Creditors have a specific period to file claims, and the estate must have sufficient funds to cover valid debts.

Complex Assets:

Estates with intricate assets or ownership structures may require more time to settle.

Do All Assets Go Through Probate?

Not all assets are subject to probate. Assets held in a living trust, life insurance policies with designated beneficiaries, and certain types of jointly owned property may bypass probate and transfer directly to beneficiaries.

Importance of Estate Planning

To streamline the probate process and provide clarity on asset distribution, individuals are encouraged to engage in comprehensive estate planning. This may involve creating a will, establishing trusts, designating beneficiaries on accounts, and considering other tools to effectively manage and distribute assets.

After You Understand the Basics of Probate, Seek Legal Assistance

While this article provides a general understanding of the basics of probate, the process can be intricate, and legal advice is invaluable. Please get in touch with our office to discuss your situation.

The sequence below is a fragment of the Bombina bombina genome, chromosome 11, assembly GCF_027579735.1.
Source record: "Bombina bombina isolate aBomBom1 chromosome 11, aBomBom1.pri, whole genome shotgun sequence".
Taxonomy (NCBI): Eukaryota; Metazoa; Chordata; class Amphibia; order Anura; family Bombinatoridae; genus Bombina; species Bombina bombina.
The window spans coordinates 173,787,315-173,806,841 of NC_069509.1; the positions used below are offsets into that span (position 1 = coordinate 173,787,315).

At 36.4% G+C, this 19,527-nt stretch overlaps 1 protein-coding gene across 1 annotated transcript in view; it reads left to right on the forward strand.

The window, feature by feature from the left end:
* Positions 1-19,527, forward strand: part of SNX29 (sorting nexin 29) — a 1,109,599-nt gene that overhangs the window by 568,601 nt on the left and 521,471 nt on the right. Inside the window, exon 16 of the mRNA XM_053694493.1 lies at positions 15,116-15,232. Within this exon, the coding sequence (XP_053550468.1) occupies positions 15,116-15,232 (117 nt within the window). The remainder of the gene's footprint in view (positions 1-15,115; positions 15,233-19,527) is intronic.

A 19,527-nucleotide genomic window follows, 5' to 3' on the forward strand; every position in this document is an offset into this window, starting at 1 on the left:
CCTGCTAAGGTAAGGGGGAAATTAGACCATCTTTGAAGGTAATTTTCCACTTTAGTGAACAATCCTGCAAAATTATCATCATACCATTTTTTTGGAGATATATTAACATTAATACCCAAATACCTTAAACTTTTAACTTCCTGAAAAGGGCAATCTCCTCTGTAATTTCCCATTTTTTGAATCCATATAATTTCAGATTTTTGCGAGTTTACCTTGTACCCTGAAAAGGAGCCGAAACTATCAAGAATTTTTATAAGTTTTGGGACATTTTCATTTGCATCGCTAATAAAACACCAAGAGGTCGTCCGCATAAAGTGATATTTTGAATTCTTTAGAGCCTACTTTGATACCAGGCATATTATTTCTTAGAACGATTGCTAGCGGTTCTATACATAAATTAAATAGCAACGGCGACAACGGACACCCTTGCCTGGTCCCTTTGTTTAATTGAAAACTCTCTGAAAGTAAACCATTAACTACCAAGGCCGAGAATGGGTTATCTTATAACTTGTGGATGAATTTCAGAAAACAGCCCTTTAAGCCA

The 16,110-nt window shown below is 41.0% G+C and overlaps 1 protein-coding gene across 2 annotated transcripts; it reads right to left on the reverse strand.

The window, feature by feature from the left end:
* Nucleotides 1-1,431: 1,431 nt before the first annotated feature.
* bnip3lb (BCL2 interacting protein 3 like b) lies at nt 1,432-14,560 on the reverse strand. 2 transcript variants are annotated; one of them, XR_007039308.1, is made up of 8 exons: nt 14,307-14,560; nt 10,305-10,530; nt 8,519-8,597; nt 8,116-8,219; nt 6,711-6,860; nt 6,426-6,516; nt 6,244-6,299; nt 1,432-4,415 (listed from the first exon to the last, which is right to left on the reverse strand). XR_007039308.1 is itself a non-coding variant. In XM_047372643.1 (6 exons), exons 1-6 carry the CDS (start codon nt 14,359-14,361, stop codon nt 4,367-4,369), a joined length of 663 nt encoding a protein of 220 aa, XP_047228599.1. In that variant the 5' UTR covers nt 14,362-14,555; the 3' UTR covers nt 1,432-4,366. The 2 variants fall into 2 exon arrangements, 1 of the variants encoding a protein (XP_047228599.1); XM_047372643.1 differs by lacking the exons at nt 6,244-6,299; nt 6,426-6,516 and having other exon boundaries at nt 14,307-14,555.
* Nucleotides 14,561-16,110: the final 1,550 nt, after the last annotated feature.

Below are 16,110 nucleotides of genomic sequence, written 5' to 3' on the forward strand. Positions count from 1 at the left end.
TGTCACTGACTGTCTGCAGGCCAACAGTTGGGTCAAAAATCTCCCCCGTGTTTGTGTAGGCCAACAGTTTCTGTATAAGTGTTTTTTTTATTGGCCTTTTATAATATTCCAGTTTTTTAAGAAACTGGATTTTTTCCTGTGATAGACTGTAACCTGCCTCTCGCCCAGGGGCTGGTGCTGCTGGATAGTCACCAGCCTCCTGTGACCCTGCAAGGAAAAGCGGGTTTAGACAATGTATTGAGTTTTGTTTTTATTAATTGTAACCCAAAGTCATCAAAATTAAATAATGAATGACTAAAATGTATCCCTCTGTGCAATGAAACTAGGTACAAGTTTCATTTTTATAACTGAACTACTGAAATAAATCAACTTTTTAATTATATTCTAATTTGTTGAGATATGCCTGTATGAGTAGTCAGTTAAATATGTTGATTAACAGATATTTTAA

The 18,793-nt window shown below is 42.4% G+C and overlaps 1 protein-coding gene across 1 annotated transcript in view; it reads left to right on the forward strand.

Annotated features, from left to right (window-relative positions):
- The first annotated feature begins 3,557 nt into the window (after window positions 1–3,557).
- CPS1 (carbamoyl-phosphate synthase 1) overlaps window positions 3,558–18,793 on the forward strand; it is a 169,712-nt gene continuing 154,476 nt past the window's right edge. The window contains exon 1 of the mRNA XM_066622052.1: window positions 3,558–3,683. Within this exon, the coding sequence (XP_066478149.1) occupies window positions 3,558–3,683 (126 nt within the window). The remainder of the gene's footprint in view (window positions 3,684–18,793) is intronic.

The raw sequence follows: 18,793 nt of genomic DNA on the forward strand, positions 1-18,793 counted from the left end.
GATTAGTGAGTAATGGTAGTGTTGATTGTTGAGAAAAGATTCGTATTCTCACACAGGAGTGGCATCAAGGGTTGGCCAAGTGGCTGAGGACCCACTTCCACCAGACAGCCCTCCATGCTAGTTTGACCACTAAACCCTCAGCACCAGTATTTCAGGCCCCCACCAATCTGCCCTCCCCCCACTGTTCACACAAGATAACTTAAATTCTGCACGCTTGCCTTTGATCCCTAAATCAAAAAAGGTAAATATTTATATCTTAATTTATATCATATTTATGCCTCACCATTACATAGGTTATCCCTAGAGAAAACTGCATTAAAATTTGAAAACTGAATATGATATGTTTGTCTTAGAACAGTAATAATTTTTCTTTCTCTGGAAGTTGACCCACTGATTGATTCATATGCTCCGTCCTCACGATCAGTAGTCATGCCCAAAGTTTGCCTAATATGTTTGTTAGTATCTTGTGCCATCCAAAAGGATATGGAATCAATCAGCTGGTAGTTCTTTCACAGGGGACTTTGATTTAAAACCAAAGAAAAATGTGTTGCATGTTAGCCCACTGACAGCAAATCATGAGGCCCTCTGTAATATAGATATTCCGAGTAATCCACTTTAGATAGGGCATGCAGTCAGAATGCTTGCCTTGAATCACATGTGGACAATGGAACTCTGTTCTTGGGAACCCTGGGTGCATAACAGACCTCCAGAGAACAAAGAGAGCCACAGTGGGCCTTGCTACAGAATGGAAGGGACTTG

Probate is a necessary process to ensure the orderly distribution of a decedent’s assets. In North Carolina, understanding the key players, steps, and timelines involved in probate can empower individuals to navigate this process more confidently. Whether you are an executor, heir, or beneficiary, seeking legal guidance ensures a smoother probate experience, honoring the wishes of the departed and preserving family legacies.

If you have any further questions regarding what probate is or would like assistance, schedule an appointment or call us now at 336-790-5107.

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Jeffrey L. Bloomfield Founding Attorney
Jeff is a highly dedicated and accomplished lawyer with a wealth of experience in various areas of law, particularly focusing on tax, estate planning, and estate administration. His expertise and genuine passion for charitable planning make him a sought-after advisor for families looking to structure their initiatives using trusts.